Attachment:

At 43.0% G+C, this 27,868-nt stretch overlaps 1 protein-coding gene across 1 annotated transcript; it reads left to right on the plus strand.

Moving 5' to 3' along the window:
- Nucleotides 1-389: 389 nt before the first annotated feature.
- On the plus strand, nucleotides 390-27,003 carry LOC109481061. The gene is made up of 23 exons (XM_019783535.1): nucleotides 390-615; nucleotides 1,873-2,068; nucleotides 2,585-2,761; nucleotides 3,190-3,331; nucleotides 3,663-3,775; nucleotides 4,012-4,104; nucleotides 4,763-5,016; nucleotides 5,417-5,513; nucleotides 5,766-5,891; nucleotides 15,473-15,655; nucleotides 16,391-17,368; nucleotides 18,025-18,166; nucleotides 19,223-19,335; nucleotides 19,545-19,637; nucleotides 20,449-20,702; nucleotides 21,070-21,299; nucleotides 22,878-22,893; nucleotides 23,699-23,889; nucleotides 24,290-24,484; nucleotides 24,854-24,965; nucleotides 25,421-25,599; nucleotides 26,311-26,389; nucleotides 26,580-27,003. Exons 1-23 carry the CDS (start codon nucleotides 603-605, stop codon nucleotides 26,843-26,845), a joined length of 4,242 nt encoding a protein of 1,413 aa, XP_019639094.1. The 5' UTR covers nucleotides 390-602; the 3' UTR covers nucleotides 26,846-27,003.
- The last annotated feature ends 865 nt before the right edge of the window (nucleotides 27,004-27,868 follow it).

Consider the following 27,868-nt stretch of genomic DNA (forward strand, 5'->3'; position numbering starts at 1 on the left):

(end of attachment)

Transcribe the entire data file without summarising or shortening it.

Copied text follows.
At 43.0% G+C, this 27,868-nt stretch overlaps 1 protein-coding gene across 1 annotated transcript; it reads left to right on the plus strand.

Moving 5' to 3' along the window:
- Nucleotides 1-389: 389 nt before the first annotated feature.
- On the plus strand, nucleotides 390-27,003 carry LOC109481061. The gene is made up of 23 exons (XM_019783535.1): nucleotides 390-615; nucleotides 1,873-2,068; nucleotides 2,585-2,761; nucleotides 3,190-3,331; nucleotides 3,663-3,775; nucleotides 4,012-4,104; nucleotides 4,763-5,016; nucleotides 5,417-5,513; nucleotides 5,766-5,891; nucleotides 15,473-15,655; nucleotides 16,391-17,368; nucleotides 18,025-18,166; nucleotides 19,223-19,335; nucleotides 19,545-19,637; nucleotides 20,449-20,702; nucleotides 21,070-21,299; nucleotides 22,878-22,893; nucleotides 23,699-23,889; nucleotides 24,290-24,484; nucleotides 24,854-24,965; nucleotides 25,421-25,599; nucleotides 26,311-26,389; nucleotides 26,580-27,003. Exons 1-23 carry the CDS (start codon nucleotides 603-605, stop codon nucleotides 26,843-26,845), a joined length of 4,242 nt encoding a protein of 1,413 aa, XP_019639094.1. The 5' UTR covers nucleotides 390-602; the 3' UTR covers nucleotides 26,846-27,003.
- The last annotated feature ends 865 nt before the right edge of the window (nucleotides 27,004-27,868 follow it).

Consider the following 27,868-nt stretch of genomic DNA (forward strand, 5'->3'; position numbering starts at 1 on the left):